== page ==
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I am attempting to automate adding a whitelist of otherwise blocked applications and sites for Safari concerning Java. I am able to export the binary plist and edit it via bash, but I'm stuck on how to search and replace or simply add to the file with particular placement.

<?xml version="1.0" encoding="UTF-8"?>
<!DOCTYPE plist PUBLIC "-//Apple//DTD PLIST 1.0//EN" "">
<plist version="1.0">
            <string>Java Applet Plug-in</string>



is the bit I'd like to search for and replace, or add, if it doesn't exist. If it exists, it is ok to replace everything starting with the <key>WhitelistedBlockedPlugins</key> and ending with the closing </array> as we'd like to control what is going in there anyway.

If it does not exist, I suppose I can add it just before the final </dict> at the end of the file.

This is the logic I've come up with, but I am having a very hard time finding a solution where I can search for, if found replace, if not found add.

I've tried a few things without success after reading similar posts on Stack Overflow. I am willing to use anything native to OSX, including that which comes with XCode/CLI Tools.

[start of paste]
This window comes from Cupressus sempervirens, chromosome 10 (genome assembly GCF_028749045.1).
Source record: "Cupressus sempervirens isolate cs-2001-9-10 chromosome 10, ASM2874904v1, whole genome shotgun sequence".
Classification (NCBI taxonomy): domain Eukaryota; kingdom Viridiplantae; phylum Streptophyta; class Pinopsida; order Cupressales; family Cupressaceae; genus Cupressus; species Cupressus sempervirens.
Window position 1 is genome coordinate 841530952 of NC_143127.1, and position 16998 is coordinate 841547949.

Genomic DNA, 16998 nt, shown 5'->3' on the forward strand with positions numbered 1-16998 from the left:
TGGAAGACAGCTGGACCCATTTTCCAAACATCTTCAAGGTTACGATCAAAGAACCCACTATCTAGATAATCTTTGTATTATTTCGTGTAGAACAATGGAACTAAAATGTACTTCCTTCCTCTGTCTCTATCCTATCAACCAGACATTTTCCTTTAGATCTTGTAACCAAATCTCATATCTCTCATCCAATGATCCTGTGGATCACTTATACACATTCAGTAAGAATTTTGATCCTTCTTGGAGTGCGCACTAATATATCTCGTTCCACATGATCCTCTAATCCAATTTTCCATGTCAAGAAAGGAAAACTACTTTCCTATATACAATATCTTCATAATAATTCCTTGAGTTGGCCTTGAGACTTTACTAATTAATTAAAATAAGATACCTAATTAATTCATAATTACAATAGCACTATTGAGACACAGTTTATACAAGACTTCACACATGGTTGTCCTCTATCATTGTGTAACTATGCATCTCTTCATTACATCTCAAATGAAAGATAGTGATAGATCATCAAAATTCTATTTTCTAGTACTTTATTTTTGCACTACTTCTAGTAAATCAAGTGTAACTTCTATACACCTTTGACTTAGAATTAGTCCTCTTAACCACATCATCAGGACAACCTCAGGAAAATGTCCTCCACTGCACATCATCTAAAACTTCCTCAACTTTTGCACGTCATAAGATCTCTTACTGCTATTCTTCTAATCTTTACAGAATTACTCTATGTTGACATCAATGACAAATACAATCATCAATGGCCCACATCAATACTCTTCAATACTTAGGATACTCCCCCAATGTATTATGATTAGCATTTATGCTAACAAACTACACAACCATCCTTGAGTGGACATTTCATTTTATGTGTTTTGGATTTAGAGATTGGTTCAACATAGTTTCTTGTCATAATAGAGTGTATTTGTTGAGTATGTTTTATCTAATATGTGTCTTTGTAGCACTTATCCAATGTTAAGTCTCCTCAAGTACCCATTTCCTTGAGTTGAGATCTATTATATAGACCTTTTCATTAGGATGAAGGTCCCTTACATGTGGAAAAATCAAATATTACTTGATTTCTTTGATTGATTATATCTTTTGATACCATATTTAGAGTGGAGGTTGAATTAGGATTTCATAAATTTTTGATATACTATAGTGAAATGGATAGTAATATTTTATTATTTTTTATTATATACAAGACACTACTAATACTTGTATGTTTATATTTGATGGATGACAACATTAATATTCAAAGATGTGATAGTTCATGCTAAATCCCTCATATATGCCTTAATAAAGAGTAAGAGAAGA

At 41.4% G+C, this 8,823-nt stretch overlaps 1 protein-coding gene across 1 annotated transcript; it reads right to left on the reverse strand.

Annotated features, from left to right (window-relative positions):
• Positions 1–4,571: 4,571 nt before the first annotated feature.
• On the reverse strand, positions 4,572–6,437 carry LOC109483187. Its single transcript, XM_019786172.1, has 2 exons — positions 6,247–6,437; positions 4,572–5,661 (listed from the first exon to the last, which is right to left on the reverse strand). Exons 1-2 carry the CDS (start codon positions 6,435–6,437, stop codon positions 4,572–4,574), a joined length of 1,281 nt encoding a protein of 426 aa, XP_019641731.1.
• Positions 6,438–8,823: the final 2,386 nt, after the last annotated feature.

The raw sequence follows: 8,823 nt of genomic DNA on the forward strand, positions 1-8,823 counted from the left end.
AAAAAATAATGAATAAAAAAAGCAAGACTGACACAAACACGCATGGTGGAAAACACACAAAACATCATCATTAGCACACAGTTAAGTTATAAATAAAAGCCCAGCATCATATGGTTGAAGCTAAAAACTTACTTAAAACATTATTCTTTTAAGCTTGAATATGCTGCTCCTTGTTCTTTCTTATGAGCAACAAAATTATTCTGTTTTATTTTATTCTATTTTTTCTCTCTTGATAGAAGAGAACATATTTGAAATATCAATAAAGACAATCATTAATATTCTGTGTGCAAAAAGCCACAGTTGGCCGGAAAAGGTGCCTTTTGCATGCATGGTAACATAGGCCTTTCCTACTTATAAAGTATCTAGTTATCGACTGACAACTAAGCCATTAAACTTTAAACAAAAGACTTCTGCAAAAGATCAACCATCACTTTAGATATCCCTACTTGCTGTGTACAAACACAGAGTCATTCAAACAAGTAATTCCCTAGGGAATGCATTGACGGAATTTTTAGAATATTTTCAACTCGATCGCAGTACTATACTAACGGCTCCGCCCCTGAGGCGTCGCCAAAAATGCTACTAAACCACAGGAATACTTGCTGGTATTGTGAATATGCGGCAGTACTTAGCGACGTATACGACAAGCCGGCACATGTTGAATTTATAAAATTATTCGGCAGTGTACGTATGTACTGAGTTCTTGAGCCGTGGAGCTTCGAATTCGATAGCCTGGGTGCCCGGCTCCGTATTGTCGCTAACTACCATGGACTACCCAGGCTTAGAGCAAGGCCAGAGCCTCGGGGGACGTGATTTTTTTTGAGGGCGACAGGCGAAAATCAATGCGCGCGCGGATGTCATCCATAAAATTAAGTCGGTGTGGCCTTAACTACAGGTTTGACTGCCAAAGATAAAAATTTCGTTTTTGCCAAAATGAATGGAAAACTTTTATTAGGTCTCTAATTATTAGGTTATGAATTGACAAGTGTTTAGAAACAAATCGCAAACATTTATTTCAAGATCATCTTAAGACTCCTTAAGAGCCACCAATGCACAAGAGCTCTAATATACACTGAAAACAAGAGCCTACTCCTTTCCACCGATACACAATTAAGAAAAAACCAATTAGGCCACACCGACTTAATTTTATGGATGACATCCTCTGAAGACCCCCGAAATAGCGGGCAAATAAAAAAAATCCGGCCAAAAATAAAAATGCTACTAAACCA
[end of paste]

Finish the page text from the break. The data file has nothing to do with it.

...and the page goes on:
Things I've tried:

echo into the file works, but I'm not finding out how to do it before the </dict> and I'd only want to do that if the <key>WhitelistedBlockedPlugins</key> and corresponding array is nowhere to be found. Anyone have any guidance or solution? Thanks

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In bash (in linux) for simple replacing (mostly something in one line) I would use sed (sed = (S)tream (ED)itor) but your example seems to me more complicate so I would use python script (or other language). – furas Jul 12 '13 at 0:59
up vote 1 down vote accepted

I tackled the same problem but was able to use defaults to modify the


# Get today's date
TODAY=$(/bin/date "+%FT%TZ")